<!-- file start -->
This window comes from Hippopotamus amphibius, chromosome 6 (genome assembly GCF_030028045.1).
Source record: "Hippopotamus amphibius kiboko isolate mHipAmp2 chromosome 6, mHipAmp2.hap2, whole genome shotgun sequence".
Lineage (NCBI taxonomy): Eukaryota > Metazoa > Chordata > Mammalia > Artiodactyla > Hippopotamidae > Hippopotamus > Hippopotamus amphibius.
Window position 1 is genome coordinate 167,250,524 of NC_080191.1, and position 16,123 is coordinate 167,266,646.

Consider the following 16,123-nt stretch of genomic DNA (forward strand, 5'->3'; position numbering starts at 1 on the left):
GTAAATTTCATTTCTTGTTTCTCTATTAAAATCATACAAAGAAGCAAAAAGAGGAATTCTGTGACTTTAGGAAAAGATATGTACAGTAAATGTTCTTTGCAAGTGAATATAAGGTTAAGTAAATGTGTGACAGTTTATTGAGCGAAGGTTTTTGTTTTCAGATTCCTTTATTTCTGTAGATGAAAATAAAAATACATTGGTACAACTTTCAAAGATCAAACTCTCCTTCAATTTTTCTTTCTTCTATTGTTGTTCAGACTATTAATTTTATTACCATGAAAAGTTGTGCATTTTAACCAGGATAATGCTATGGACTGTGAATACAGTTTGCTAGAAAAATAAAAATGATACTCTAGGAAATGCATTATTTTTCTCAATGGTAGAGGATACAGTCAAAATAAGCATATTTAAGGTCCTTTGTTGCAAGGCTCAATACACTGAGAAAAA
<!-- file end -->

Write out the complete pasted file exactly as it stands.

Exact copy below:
This window comes from Hippopotamus amphibius, chromosome 6 (genome assembly GCF_030028045.1).
Source record: "Hippopotamus amphibius kiboko isolate mHipAmp2 chromosome 6, mHipAmp2.hap2, whole genome shotgun sequence".
Lineage (NCBI taxonomy): Eukaryota > Metazoa > Chordata > Mammalia > Artiodactyla > Hippopotamidae > Hippopotamus > Hippopotamus amphibius.
Window position 1 is genome coordinate 167,250,524 of NC_080191.1, and position 16,123 is coordinate 167,266,646.

Consider the following 16,123-nt stretch of genomic DNA (forward strand, 5'->3'; position numbering starts at 1 on the left):
GTAAATTTCATTTCTTGTTTCTCTATTAAAATCATACAAAGAAGCAAAAAGAGGAATTCTGTGACTTTAGGAAAAGATATGTACAGTAAATGTTCTTTGCAAGTGAATATAAGGTTAAGTAAATGTGTGACAGTTTATTGAGCGAAGGTTTTTGTTTTCAGATTCCTTTATTTCTGTAGATGAAAATAAAAATACATTGGTACAACTTTCAAAGATCAAACTCTCCTTCAATTTTTCTTTCTTCTATTGTTGTTCAGACTATTAATTTTATTACCATGAAAAGTTGTGCATTTTAACCAGGATAATGCTATGGACTGTGAATACAGTTTGCTAGAAAAATAAAAATGATACTCTAGGAAATGCATTATTTTTCTCAATGGTAGAGGATACAGTCAAAATAAGCATATTTAAGGTCCTTTGTTGCAAGGCTCAATACACTGAGAAAAA